After a brief briefing, we all set off up the Old Dunstan Road. Another deserted gravel road climbing up into the hills, I couldn’t but help think of the bikepacking possibilities of such roads – especially since I could ride from home & seemingly just keep going all over Central Otago.
After steadily climbing up on to a plateau, our first stop of the day was on the shores of the Loganburn Reservoir – where guide-for-the-day John regaled us with local farming and fishing anecdotes.
Soon after, our little convoy left the road heading up on to the range on the 4WD track. The route became more & more rugged as we climbed. With all the other vehicles having substantially more ground clearance & just generally being large 4WDs, the little Suzuki and Dad were working hard to clear and avoid various obstacles – mostly a lot of rocks and big ruts. We occasionally stopped to regroup, look at the view or find the correct route.
The views opened up, naturally, as we climbed – the reservoir in the centre.
As we got above about a thousand metres above sea-level, the tussock grass got more sparse in places and low herbs and cushion plants became more predominant. At times looking west, we could even see The Remarkables range near Queenstown and Mt Aspiring near Wanaka.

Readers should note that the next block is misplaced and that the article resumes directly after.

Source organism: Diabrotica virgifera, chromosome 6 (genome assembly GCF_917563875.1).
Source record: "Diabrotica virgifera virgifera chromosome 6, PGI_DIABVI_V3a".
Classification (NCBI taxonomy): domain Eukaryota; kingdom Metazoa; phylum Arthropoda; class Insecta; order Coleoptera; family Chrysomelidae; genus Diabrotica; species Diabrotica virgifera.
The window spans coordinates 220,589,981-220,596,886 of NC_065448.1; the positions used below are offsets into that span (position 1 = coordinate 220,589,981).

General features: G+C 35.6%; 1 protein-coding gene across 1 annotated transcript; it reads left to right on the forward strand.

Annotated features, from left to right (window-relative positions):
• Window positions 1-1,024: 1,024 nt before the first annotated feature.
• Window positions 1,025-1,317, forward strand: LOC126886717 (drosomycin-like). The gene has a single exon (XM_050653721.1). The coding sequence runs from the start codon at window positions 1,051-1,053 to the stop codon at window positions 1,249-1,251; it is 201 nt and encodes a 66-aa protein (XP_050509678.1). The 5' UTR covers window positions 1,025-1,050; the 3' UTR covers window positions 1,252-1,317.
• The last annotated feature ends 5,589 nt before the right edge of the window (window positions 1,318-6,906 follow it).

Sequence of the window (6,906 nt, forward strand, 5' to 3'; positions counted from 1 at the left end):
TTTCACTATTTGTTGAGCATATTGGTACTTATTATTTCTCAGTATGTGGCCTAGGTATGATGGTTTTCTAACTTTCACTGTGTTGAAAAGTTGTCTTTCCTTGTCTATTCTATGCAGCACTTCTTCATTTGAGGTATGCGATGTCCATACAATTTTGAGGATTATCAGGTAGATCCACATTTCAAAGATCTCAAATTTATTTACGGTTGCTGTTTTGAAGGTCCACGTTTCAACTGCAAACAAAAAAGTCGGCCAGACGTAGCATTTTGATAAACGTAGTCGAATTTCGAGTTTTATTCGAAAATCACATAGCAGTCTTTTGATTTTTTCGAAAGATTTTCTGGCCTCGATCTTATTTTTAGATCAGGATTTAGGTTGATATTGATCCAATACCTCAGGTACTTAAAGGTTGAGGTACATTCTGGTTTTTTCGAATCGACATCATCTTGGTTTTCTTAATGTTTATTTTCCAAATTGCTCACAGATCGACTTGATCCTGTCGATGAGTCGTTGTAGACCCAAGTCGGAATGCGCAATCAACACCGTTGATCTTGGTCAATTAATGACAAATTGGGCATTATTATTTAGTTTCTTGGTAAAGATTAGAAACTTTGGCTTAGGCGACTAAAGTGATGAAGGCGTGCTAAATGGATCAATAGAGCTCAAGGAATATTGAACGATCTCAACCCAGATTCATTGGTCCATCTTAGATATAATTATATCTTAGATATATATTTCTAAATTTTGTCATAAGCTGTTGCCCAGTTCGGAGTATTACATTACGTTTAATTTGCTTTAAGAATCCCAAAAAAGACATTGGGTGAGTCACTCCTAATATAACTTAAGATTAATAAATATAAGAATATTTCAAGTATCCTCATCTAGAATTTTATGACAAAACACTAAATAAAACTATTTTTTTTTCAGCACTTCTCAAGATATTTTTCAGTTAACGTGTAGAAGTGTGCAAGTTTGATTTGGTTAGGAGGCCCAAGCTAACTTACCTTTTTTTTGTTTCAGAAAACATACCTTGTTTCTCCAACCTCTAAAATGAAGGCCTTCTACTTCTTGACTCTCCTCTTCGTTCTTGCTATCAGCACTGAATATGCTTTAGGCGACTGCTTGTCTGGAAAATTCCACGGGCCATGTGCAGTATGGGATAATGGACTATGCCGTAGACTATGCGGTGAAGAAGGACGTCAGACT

Shortly before noon, we arrived at Big Hut (it was pretty big – there was even a large room seemingly entirely devoted to table-tennis) where we sat outside in the sun and out of the breeze eating our picnic lunch while admiring the view east (I tried to pick out landmarks on the route I followed the previous day) and watching a helicopter ferry the odd tourist up to look around.
There was still more climbing, bouncing and jolting around to be done after lunch as we went past Summit Rock. 4WDing sure is uncomfortable as we bounced around at such low speed. It may be a lot more effort, but I would have much preferred to be on bigger diameter wheels on my mountain-bike avoiding most of the obstacles and at least being able to anticipate the unavoidable ones.
We didn’t stay on the official route for much longer, instead turning off to travel through John’s large sheep farm on the western side of the range. By now Dad had had enough of the challenging route, so I drove down the hill on the better made farm tracks – thankfully I had to concentrate enough that I wasn’t constantly pining for a bike. I also forgot to take any more photos at this point, apologies. Once off the Rock & Pillars, we called in at the pub in the small village of Patearoa. Unfortunately, it was closed – but never mind, John just called the landlady & she came around and opened up just for us; ah, country NZ.
To finish the day, we traversed the northern foothills of the range through more of John’s farm to end up on north of Middlemarch on the highway. I was interested as we crossed the rail trail again near Daisybank, where I may just camp sometime soon. A great day exploring new country – but I’m not convinced sitting in the back of a 4WD, getting covered in dust and generally getting shaken to pieces is for my near-future.